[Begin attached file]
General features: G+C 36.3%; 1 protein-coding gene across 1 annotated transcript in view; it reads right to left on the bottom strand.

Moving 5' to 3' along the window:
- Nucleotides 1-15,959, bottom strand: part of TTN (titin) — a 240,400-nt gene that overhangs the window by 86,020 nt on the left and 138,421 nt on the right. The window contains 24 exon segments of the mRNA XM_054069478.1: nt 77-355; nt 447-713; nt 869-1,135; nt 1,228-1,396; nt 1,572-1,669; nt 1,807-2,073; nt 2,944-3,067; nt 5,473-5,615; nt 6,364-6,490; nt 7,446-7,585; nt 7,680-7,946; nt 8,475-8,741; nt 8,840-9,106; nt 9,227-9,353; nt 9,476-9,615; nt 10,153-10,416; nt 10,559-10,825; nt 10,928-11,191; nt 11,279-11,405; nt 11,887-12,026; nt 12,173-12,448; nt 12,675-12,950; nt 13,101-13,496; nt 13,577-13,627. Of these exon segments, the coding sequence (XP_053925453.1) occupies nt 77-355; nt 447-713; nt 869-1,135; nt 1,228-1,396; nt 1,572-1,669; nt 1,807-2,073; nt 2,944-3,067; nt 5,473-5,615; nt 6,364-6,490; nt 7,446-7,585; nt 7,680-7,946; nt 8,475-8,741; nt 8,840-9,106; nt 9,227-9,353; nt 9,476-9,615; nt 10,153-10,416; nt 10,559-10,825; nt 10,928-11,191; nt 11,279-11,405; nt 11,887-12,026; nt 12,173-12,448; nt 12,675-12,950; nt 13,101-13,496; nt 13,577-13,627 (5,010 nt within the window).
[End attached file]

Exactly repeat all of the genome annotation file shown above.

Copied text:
General features: G+C 36.3%; 1 protein-coding gene across 1 annotated transcript in view; it reads right to left on the bottom strand.

Moving 5' to 3' along the window:
- Nucleotides 1-15,959, bottom strand: part of TTN (titin) — a 240,400-nt gene that overhangs the window by 86,020 nt on the left and 138,421 nt on the right. The window contains 24 exon segments of the mRNA XM_054069478.1: nt 77-355; nt 447-713; nt 869-1,135; nt 1,228-1,396; nt 1,572-1,669; nt 1,807-2,073; nt 2,944-3,067; nt 5,473-5,615; nt 6,364-6,490; nt 7,446-7,585; nt 7,680-7,946; nt 8,475-8,741; nt 8,840-9,106; nt 9,227-9,353; nt 9,476-9,615; nt 10,153-10,416; nt 10,559-10,825; nt 10,928-11,191; nt 11,279-11,405; nt 11,887-12,026; nt 12,173-12,448; nt 12,675-12,950; nt 13,101-13,496; nt 13,577-13,627. Of these exon segments, the coding sequence (XP_053925453.1) occupies nt 77-355; nt 447-713; nt 869-1,135; nt 1,228-1,396; nt 1,572-1,669; nt 1,807-2,073; nt 2,944-3,067; nt 5,473-5,615; nt 6,364-6,490; nt 7,446-7,585; nt 7,680-7,946; nt 8,475-8,741; nt 8,840-9,106; nt 9,227-9,353; nt 9,476-9,615; nt 10,153-10,416; nt 10,559-10,825; nt 10,928-11,191; nt 11,279-11,405; nt 11,887-12,026; nt 12,173-12,448; nt 12,675-12,950; nt 13,101-13,496; nt 13,577-13,627 (5,010 nt within the window).